When Gary Pruitt, McClatchy Co.'s chief executive, told shareholders last week that his company was willing to sell a 49.5 percent minority stake in the Seattle Times Co., a McClatchy executive quickly declared Pruitt's announcement wasn't news. McClatchy has been "willing to sell ever since we acquired it," said Elaine Lintecum, McClatchy's treasurer.
That might be McClatchy's position these days. Publicly and privately, however, Lintecum and other McClatchy officials previously have said the Sacramento-based newspaper chain planned to hold on to the Times stake, which McClatchy picked up as part of a $4.5 billion purchase of Knight Ridder in 2006. "We plan to be a partner," Howard Weaver, McClatchy's vice president for news, told The Seattle Times at the time. "We plan to participate."
Times change, and since the Knight Ridder acquisition McClatchy has gone from the newspaper industry's power position to a precarious financial bind — its stock has fallen to less than a quarter of its value at the start of 2007. McClatchy's writedown of its Seattle Times Co. stake by 88 percent, from $102.2 million to $12.1 million in the last year, makes the Seattle company the biggest loser in a troubled newspaper portfolio.
So how did Knight Ridder become the Times Co. minority shareholder, anyway? The official corporate history is somewhat vague about details of the transaction. But two documents — a 2001 Harvard Business School case study on the Seattle Times Co. and the Seattle-area Blethen family, which owns the controlling interest in the company, and a 1946 Washington Supreme Court decision in a legal fight between the Ridder family and the Blethens — provide a detailed account.
The Harvard study was written by John Davis, a professor, head of Harvard's Families in Business Program, and former advisor to the Blethens, and Cathy Quinn, a Beverly Hills-based psychologist. It is remarkably frank in its assessment of the Blethen history. "They were extraordinarily forthcoming, especially given the sad family history they've had," Davis said in an interview with me in 2003. All the information in the 24-page study was based on documents and interviews with members of the Blethen family, he said, and Seattle Times publisher and Seattle Times Co. CEO Frank Blethen had the final say on what appeared in the report.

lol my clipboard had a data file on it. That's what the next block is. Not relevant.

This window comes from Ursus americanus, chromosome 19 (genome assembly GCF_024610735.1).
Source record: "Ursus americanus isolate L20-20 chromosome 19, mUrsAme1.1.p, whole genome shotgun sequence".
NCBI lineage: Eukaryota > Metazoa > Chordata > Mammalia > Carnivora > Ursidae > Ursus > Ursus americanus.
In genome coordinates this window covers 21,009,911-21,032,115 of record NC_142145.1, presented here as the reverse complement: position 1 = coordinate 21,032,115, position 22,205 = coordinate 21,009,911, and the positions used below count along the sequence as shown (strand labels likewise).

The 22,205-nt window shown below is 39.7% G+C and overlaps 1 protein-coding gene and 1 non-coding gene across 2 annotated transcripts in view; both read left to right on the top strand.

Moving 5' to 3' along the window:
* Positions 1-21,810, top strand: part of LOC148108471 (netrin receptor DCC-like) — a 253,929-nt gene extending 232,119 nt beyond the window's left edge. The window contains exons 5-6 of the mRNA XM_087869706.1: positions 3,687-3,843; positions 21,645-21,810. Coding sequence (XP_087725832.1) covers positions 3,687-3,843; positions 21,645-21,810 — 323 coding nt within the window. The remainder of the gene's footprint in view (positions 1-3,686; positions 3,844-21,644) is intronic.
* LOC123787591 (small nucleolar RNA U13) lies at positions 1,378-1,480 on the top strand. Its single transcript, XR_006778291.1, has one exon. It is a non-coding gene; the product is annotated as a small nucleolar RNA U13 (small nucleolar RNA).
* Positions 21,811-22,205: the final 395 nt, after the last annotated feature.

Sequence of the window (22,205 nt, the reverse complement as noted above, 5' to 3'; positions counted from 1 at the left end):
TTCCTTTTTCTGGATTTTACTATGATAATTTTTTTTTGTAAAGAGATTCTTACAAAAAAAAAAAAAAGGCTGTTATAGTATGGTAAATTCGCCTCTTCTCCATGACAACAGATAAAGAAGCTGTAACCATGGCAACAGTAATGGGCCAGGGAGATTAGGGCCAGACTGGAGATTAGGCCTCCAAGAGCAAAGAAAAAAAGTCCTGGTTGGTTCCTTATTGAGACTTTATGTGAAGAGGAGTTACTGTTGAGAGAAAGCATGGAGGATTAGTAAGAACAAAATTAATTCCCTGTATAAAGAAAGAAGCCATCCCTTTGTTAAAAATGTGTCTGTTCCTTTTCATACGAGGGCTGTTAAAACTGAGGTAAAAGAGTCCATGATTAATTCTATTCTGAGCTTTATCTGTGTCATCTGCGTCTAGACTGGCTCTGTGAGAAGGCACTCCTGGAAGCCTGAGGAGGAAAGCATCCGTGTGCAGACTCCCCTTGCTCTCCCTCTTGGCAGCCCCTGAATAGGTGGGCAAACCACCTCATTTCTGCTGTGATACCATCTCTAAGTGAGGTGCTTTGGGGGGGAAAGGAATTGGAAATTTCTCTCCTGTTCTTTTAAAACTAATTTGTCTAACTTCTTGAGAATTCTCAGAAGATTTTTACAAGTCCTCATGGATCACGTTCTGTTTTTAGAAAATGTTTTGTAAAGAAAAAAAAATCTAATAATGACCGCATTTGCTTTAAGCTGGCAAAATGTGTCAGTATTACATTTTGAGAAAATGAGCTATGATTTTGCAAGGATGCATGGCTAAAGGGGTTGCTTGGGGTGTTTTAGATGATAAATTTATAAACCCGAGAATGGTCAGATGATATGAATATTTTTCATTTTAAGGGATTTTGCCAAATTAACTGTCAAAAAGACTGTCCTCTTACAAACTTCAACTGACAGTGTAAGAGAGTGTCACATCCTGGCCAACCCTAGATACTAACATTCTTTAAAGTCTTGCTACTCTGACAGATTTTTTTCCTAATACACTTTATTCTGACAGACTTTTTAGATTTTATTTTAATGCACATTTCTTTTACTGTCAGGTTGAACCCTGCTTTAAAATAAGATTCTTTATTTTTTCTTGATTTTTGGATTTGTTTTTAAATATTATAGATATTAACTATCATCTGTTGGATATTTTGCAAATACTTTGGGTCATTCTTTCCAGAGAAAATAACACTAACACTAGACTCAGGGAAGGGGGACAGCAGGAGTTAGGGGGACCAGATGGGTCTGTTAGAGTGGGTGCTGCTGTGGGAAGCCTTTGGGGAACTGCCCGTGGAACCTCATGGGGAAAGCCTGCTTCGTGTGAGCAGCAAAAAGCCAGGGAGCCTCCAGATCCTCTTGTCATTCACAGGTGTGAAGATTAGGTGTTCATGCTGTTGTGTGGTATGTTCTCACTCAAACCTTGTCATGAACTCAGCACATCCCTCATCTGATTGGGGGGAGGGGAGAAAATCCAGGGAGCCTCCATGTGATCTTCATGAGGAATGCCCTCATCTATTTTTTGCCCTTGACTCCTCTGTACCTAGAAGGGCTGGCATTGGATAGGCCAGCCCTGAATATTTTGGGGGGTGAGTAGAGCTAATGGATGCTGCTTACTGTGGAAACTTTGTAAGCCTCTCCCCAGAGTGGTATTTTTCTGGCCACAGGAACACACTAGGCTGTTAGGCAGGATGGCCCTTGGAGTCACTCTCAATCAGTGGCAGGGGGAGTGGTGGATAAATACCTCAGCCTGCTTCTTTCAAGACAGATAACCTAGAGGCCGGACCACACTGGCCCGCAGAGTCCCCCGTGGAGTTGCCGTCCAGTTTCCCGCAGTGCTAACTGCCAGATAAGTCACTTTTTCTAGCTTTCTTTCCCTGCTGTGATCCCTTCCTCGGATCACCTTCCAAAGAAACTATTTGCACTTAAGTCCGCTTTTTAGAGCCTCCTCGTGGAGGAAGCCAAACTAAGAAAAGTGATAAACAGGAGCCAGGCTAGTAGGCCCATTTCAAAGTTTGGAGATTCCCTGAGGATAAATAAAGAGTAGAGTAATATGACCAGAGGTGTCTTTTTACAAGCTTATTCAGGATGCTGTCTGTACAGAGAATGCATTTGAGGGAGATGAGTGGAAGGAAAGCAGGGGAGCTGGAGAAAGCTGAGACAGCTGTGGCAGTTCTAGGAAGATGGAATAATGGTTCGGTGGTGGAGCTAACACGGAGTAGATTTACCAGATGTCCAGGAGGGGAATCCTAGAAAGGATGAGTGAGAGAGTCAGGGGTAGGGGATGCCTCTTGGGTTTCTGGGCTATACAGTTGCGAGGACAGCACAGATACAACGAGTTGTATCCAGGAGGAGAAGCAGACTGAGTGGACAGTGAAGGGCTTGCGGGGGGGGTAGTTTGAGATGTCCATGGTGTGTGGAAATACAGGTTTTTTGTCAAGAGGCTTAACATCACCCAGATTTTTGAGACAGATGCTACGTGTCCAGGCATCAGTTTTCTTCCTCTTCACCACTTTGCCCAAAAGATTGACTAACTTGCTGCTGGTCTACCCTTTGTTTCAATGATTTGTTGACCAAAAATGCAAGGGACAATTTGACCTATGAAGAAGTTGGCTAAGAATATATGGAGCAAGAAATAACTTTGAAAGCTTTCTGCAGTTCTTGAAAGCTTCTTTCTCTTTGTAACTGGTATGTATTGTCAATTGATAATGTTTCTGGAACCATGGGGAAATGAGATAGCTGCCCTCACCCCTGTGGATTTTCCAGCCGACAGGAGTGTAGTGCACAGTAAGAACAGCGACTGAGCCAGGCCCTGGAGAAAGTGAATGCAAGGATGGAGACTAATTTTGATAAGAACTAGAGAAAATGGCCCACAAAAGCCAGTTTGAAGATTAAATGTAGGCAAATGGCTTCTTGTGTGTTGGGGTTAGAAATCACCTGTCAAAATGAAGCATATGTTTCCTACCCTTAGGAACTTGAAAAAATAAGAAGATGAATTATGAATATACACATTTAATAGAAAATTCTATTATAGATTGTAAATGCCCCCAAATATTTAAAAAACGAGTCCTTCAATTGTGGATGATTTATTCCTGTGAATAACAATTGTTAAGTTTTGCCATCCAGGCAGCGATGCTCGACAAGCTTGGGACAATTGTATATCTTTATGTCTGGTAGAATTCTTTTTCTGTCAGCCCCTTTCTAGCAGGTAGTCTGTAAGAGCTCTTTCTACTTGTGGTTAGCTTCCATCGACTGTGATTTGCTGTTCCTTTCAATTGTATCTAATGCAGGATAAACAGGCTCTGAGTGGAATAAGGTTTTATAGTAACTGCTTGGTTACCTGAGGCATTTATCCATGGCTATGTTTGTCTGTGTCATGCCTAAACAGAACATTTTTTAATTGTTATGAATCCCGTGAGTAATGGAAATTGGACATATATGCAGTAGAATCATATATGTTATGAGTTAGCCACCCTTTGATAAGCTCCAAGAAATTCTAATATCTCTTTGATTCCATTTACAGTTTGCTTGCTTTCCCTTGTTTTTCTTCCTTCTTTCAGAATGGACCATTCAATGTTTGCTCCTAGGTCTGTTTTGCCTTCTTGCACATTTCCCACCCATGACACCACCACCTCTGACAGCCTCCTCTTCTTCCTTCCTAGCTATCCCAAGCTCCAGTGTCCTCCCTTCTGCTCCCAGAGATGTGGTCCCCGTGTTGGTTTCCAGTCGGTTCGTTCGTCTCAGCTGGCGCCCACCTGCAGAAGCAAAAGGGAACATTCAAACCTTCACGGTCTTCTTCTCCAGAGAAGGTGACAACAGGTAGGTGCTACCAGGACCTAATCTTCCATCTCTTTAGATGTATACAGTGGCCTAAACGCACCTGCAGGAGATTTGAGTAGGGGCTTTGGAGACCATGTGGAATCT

According to the Harvard case study and court documents, Clarance Brettun Blethen, Frank Blethen's grandfather, known as C.B., spent heavily during the second generation of Blethen control of the Times Co., both on the newspaper and on personal luxuries, including a lavish yacht. C.B. often dressed in a military uniform and preferred to be addressed by the his National Guard rank of colonel. He barely skirted bankruptcy by allowing the Ridders, owners of the Journal of Commerce in New York, to invest in the company, accepting $1.5 million from Bernard Ridder, who was tipped off in 1929 to the Seattle company's problems. In return, Ridder got 49.5 percent of the company's voting shares and three-quarters of the dividend-paying shares.
The deal was rife with intrigue. While Ridder hoped to use his investment to ultimately wrest control of the Seattle Times Co. from the Blethens, state Supreme Court papers indicate that C.B. Blethen schemed to use Ridder's cash infusion to accumulate the rest of his family's shares under his own control.
"The Ridder investment enabled C.B. to buy out his sisters' voting and common stock," the Harvard study says. The sisters received preferred stock, which was eventually retired.
"If there is anything clear from these contracts," the state Supreme Court wrote in a decision 17 years later, "it is that Colonel Blethen's unswerving purpose was to maintain his own and (after his death) his family's control of the Seattle Times."
Meanwhile, the Ridder family "worked to create contention and distrust among the (Blethen) family, (Times) board of directors and bankers," according to the Harvard study. C.B., still on the edge of bankruptcy despite the Ridders' cash infusion, was forced to hand over control of the Seattle Times Co. to the company's attorney, Elmer Todd, who also became the paper's publisher.
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